Bloomsbury Inn one better by nesting her Cinnamon-Raisin French toast atop a whipping cream custard base accompanied by sausage loaf and delicate poached pears in red wine and orange juice. Another popular French toast starts with fresh grilled pineapple slices, country ham, sliced cheese. Add sourdough bread soaked in French toast batter, grilled and served with a strawberry-jalapeno pepper jam. She also makes egg casserole to order with choices of fresh stuff like roasted red peppers, leeks, mushrooms, sundried tomatoes, spinach, diced ham, cheeses and fresh basil and dill. I was impressed. Nice email.

The Judge Porter House in Natchitoches (where?), Louisiana it not to be missed. The first course at the judge’s might be peach or apple dumplings, bread pudding with warm maple sauce, Peach Crisp baked with a coconut-pecan topping, Apple Brown Betty topped with vanilla yogurt, pecans, and cinnamon, or Berry Puff Pastry stuffed with fresh berries, drizzled with raspberry sauce, and topped with whipped cream. The second course may include delicious pancakes, waffles or French toast, but I featured those things in other reviews so let me emphasize the egg dishes. One baked egg dish features eggs with savory mushrooms and crème Francais cradled in Black Forest ham crisps. Another favorite is Southwestern egg mixture baked in individual ramekins and topped with hearty salsa. Then there’s the Queen Anne Quiche, but the chef was very hush-hush about it. Guess you’ll have to visit the judge’s to check it out.

The two most attractive things Bed & Breakfasts offer are cozy, top rate lodging and the best breakfast ever. Check out these terrific inns.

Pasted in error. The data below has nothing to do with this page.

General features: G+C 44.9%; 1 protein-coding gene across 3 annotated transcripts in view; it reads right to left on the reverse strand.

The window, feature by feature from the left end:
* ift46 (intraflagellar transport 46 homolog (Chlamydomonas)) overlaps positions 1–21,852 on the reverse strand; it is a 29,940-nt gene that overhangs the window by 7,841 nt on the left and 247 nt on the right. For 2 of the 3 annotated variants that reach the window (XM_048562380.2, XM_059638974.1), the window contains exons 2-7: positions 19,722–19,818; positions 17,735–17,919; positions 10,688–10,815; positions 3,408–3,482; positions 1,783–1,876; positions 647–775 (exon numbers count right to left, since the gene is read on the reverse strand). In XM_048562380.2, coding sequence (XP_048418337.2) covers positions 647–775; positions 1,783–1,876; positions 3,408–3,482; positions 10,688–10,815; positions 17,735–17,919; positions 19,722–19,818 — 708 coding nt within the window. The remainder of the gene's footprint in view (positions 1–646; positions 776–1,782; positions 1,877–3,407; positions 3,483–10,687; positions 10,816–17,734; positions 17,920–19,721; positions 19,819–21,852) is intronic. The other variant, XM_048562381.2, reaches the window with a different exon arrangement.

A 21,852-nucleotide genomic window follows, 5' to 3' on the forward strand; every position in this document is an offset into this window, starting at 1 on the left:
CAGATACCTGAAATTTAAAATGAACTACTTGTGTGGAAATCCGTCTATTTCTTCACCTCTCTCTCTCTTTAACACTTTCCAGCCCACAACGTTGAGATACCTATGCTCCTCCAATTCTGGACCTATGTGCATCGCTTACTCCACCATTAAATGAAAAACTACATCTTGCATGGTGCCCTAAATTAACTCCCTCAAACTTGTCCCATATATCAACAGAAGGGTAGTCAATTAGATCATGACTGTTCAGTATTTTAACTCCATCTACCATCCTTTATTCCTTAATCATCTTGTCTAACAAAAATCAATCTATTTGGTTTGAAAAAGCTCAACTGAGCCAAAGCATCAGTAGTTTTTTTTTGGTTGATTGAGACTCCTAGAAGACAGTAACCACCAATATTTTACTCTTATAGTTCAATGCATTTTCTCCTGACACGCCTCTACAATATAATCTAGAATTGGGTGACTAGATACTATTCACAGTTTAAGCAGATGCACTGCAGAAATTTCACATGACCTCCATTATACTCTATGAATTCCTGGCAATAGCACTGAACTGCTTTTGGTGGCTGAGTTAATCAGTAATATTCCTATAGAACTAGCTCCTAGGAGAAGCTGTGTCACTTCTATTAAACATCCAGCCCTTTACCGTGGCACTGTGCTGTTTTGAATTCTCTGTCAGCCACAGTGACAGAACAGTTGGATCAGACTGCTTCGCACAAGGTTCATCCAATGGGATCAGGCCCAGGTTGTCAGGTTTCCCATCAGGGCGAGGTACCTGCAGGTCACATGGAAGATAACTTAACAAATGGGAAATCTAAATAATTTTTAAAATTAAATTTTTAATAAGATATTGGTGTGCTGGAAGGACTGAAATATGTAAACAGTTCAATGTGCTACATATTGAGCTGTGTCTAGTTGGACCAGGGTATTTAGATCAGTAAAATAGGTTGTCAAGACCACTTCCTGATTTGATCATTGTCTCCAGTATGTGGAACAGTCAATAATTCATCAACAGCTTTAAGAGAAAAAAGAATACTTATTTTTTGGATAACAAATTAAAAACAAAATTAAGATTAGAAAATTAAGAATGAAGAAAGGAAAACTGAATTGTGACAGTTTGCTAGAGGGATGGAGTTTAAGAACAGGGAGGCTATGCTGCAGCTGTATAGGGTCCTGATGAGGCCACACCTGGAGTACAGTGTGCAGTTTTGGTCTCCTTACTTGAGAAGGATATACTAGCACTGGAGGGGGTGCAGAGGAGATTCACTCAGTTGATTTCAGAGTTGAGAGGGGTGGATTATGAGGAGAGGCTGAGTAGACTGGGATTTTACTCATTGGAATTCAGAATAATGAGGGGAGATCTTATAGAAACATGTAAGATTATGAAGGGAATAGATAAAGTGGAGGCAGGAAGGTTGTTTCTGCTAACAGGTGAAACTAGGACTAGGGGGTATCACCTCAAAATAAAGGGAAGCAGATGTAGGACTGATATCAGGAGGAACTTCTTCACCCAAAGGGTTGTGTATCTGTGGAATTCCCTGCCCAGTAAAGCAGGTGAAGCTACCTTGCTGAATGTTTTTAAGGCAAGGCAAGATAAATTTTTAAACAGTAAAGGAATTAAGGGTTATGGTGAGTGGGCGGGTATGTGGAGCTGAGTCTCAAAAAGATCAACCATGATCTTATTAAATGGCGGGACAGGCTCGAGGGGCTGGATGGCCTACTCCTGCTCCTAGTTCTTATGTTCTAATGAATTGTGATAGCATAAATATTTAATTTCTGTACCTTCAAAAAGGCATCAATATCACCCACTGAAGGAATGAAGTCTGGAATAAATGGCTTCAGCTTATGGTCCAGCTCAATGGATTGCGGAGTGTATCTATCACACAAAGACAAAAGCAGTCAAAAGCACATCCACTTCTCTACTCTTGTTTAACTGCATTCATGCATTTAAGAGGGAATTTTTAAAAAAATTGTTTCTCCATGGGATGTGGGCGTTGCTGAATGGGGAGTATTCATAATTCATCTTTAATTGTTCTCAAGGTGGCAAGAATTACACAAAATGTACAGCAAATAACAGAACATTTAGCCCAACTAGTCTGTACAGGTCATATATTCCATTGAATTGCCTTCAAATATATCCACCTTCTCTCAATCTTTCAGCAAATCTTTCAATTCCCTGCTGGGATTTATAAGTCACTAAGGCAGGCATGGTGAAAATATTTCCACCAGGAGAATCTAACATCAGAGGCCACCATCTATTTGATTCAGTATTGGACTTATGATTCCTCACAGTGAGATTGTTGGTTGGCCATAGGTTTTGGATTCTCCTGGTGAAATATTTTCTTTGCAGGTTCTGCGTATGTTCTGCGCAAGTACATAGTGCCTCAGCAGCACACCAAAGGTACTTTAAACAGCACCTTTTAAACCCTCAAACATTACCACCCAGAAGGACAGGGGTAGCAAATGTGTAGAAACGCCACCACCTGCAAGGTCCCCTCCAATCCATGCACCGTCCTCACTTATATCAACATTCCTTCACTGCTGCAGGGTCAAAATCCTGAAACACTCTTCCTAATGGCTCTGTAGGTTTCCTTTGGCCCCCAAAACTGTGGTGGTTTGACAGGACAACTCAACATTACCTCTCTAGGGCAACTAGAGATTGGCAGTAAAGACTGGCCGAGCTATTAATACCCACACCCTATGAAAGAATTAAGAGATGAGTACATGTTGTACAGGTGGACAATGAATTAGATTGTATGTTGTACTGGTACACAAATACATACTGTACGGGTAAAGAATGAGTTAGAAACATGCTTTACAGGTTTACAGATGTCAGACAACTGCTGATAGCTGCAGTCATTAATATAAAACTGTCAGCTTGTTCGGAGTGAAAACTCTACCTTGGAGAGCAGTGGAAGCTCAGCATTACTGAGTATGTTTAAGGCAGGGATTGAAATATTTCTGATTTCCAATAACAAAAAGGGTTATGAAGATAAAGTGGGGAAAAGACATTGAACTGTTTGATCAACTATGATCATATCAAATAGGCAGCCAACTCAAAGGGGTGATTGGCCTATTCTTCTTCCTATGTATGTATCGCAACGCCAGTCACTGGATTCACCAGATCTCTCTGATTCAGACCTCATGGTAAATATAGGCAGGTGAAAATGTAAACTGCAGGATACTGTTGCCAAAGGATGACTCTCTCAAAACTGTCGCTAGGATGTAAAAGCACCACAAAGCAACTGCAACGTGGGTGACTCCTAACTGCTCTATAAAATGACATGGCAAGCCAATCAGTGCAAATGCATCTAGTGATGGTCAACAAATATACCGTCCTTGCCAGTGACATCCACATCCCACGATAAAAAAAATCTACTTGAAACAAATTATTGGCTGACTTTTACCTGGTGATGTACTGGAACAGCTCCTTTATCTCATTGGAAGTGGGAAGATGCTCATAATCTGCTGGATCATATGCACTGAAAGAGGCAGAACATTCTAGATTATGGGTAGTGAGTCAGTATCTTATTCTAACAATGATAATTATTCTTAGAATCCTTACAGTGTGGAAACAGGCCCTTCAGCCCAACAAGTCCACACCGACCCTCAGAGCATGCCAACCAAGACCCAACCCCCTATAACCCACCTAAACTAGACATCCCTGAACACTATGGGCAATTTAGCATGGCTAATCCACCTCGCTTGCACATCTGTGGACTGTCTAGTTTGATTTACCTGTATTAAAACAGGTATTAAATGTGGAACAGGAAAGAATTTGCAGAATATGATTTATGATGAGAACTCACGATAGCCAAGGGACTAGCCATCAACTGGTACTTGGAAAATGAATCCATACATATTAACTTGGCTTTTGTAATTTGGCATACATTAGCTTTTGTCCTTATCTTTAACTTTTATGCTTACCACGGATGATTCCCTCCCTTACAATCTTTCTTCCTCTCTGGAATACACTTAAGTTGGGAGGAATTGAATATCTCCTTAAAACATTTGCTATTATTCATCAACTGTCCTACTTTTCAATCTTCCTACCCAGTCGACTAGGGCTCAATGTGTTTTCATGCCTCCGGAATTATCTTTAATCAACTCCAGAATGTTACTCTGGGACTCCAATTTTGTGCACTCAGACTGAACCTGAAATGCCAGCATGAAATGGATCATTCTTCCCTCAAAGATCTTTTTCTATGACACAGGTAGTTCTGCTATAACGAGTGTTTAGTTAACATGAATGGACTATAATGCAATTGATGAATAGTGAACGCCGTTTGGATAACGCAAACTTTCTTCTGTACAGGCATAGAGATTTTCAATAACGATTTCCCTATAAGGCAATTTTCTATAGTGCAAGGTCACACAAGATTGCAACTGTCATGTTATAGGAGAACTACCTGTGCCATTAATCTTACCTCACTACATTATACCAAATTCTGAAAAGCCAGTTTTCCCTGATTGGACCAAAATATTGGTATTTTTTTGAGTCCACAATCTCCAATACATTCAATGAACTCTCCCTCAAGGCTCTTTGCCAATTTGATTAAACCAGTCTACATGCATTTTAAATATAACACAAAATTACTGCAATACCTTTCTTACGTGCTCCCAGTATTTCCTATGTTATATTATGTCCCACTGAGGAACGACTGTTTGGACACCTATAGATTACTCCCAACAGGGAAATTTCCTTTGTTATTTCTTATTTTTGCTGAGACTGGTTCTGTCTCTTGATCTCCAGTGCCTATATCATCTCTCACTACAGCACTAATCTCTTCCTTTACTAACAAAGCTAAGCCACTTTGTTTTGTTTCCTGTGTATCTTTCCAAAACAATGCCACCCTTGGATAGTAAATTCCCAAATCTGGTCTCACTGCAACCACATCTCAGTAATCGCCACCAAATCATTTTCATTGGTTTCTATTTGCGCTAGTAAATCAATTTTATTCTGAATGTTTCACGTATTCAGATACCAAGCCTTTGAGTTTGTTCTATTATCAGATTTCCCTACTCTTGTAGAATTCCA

Debra Fortosis

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Posted by mark - September 10, 2015 at 4:54 am

Categories: Louisiana Cooking   Tags: , , ,

New Orleans, Louisiana by Erik Hastings

Travel Show Live Host Erik Hastings tours New Orleans, Louisiana, one of America’s most sensual destinations, rich with history, culture, architecture, cuisine, music, and 24-hour entertainment. The French Quarter, Arts District, Garden District, Riverfront, and Downtown, are open for business and going strong with great attractions and values for visitors.

Duration : 0:4:1

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Posted by mark - August 25, 2015 at 9:06 pm

Categories: Louisiana Travel   Tags: , , , , , , , , , , , , , , , , , , , , , , , , ,

Cool “Louisiana Culture” images

Some cool Louisiana Culture images:

The Old U.S. Mint, New Orleans

Image by louisianatravel
Phototgraphy of Louisiana Tourism Locations & Events – Peter A Mayer Advertising / Assoc. Creative Director: Neil Landry; Account Executives: Fran McManus & Lisa Costa; Art Production: Janet Riehlmann

Savoy Music Center, Eunice, La

Image by louisianatravel
Phototgraphy of Louisiana Tourism Locations & Events – Peter A Mayer Advertising / Assoc. Creative Director: Neil Landry; Account Executives: Fran McManus & Lisa Costa; Art Production: Janet Riehlmann

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Posted by mark - July 28, 2015 at 5:46 am

Categories: Louisiana Culture   Tags: , , ,